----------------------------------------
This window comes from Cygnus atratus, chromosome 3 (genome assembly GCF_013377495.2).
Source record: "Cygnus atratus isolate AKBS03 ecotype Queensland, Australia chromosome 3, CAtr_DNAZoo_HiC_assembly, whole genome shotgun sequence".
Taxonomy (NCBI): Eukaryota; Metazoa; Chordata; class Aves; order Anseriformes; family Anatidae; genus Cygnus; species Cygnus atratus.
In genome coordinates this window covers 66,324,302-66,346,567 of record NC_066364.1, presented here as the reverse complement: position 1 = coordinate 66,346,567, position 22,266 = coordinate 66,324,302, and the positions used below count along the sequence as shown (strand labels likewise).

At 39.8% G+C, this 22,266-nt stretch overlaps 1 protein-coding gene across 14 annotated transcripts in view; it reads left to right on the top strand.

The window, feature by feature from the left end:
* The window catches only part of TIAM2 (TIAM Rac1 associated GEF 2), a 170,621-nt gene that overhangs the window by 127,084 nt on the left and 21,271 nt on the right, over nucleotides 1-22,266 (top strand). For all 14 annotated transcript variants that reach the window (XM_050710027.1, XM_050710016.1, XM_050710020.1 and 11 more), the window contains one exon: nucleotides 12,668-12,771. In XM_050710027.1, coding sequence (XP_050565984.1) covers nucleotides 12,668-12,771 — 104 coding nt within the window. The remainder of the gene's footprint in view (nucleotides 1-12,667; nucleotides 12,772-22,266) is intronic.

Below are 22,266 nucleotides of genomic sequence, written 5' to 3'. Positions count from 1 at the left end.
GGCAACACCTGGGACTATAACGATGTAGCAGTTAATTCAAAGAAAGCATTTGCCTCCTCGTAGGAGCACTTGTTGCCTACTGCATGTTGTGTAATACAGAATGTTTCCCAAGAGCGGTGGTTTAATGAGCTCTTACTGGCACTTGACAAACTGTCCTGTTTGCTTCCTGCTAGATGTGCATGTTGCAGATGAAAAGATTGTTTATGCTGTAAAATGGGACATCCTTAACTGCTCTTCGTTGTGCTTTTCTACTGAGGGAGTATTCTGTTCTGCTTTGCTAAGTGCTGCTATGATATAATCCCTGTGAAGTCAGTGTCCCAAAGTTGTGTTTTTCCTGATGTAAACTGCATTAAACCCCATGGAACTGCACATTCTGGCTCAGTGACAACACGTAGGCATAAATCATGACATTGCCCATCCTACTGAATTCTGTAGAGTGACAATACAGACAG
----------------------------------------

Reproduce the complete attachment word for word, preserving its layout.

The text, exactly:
This window comes from Cygnus atratus, chromosome 3 (genome assembly GCF_013377495.2).
Source record: "Cygnus atratus isolate AKBS03 ecotype Queensland, Australia chromosome 3, CAtr_DNAZoo_HiC_assembly, whole genome shotgun sequence".
Taxonomy (NCBI): Eukaryota; Metazoa; Chordata; class Aves; order Anseriformes; family Anatidae; genus Cygnus; species Cygnus atratus.
In genome coordinates this window covers 66,324,302-66,346,567 of record NC_066364.1, presented here as the reverse complement: position 1 = coordinate 66,346,567, position 22,266 = coordinate 66,324,302, and the positions used below count along the sequence as shown (strand labels likewise).

At 39.8% G+C, this 22,266-nt stretch overlaps 1 protein-coding gene across 14 annotated transcripts in view; it reads left to right on the top strand.

The window, feature by feature from the left end:
* The window catches only part of TIAM2 (TIAM Rac1 associated GEF 2), a 170,621-nt gene that overhangs the window by 127,084 nt on the left and 21,271 nt on the right, over nucleotides 1-22,266 (top strand). For all 14 annotated transcript variants that reach the window (XM_050710027.1, XM_050710016.1, XM_050710020.1 and 11 more), the window contains one exon: nucleotides 12,668-12,771. In XM_050710027.1, coding sequence (XP_050565984.1) covers nucleotides 12,668-12,771 — 104 coding nt within the window. The remainder of the gene's footprint in view (nucleotides 1-12,667; nucleotides 12,772-22,266) is intronic.

Below are 22,266 nucleotides of genomic sequence, written 5' to 3'. Positions count from 1 at the left end.
GGCAACACCTGGGACTATAACGATGTAGCAGTTAATTCAAAGAAAGCATTTGCCTCCTCGTAGGAGCACTTGTTGCCTACTGCATGTTGTGTAATACAGAATGTTTCCCAAGAGCGGTGGTTTAATGAGCTCTTACTGGCACTTGACAAACTGTCCTGTTTGCTTCCTGCTAGATGTGCATGTTGCAGATGAAAAGATTGTTTATGCTGTAAAATGGGACATCCTTAACTGCTCTTCGTTGTGCTTTTCTACTGAGGGAGTATTCTGTTCTGCTTTGCTAAGTGCTGCTATGATATAATCCCTGTGAAGTCAGTGTCCCAAAGTTGTGTTTTTCCTGATGTAAACTGCATTAAACCCCATGGAACTGCACATTCTGGCTCAGTGACAACACGTAGGCATAAATCATGACATTGCCCATCCTACTGAATTCTGTAGAGTGACAATACAGACAG